Machinery protection in a box


Feb 08, 2006

An increasing number of plants are leveraging automation systems for condition monitoring by taking vibration readings the same way they take pressure or temperature readings. While sensors and transmitters can provide this trending information to the automation system, there are many applications where a local protection device, or switch, is needed directly on the equipment.

Many plants are using simple mechanical devices some call “earthquake switches” to protect the equipment. The alarm setting on the mechanical switch is often crude, involving an adjustment of a spring-loaded lever in the switch while the machine is operating. “But you have to set them so they don’t go off under any normal operating conditions, and because they’re mechanical devices, you need to check the settings at some time interval, which seldom happens,” says Jim Ephraim, business development manager, Hardy Instruments ( “So these switches usually don’t alarm until the equipment has suffered significant damage.”

Hardy’s new HI 5800 HS vibration switch offers a more effective alternative in the form of an electronic, low-cost, self-contained monitoring system. A setpoint adjustment dial and LED alarm indication allow it to be adjusted in much the same way as a conventional switch by turning a screw until the LED goes off, but the margin is quantitative and stable. “It’s a piezoelectric crystal sensor and signal conditioner in a box,” says Ephraim. “You can dial in a setpoint from 0.1 in. to 1.5 in. per second [IPS], then forget it. You can be confident that it will alarm when needed.”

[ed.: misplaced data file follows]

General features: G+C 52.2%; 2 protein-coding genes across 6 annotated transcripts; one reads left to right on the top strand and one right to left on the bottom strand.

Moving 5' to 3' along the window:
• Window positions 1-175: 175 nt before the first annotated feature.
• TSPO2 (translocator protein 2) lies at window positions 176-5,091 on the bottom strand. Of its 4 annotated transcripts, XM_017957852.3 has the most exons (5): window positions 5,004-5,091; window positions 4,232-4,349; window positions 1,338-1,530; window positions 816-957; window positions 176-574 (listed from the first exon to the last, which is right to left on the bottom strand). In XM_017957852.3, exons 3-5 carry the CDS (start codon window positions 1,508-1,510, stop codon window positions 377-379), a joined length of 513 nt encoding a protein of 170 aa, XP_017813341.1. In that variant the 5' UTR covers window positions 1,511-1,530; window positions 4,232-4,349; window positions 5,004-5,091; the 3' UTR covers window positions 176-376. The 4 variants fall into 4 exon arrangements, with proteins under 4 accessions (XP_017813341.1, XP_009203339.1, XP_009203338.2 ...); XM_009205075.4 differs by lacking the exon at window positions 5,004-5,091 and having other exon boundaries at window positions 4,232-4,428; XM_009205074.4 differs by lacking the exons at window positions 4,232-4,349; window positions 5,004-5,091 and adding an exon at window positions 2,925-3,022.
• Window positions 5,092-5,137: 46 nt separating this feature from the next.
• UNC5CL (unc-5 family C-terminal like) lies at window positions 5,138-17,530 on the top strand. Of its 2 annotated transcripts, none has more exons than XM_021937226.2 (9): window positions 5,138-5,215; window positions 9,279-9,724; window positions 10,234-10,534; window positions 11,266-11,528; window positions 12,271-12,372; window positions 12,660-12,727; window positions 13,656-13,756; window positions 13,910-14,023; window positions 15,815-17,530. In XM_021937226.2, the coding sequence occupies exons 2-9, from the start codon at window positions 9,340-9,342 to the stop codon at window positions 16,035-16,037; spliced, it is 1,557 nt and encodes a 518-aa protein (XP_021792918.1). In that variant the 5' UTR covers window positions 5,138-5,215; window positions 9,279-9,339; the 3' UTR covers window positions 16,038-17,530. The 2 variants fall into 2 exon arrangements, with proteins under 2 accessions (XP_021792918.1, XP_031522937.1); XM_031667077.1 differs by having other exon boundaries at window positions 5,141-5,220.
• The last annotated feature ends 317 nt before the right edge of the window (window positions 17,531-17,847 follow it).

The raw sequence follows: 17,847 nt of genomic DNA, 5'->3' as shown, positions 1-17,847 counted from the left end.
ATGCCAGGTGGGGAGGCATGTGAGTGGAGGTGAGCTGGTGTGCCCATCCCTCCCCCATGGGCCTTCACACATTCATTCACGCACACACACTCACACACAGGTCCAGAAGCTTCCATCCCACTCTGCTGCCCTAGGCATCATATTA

A time delay can be adjusted for as long as 10 seconds to prevent nuisance alarms from transient vibrations, and an integral relay allows alarm and failsafe operation with both normally-open and normally-closed contacts. Alarms can be reset remotely, the switch can be bypassed for start-ups, and the system is rated Class I, Div. 1 for hazardous area installations.

An optional 4-20 mA analog output provides the capability to trend vibration levels for predictive maintenance. The analog signal is directly proportional to the total energy level in the 6 Hz to 500 Hz range and can be connected to a local indicator, equipment controls or a local or remote PLC or DCS.

“For example, you could mount it on a gearbox, wire it to a PLC and set the local alarm for 0.3 IPS,” says Ephraim. “If the control room sees the vibration rise to 0.2 IPS, they can call the vibration expert, who can use a spectrum analyzer to home in on the cause.”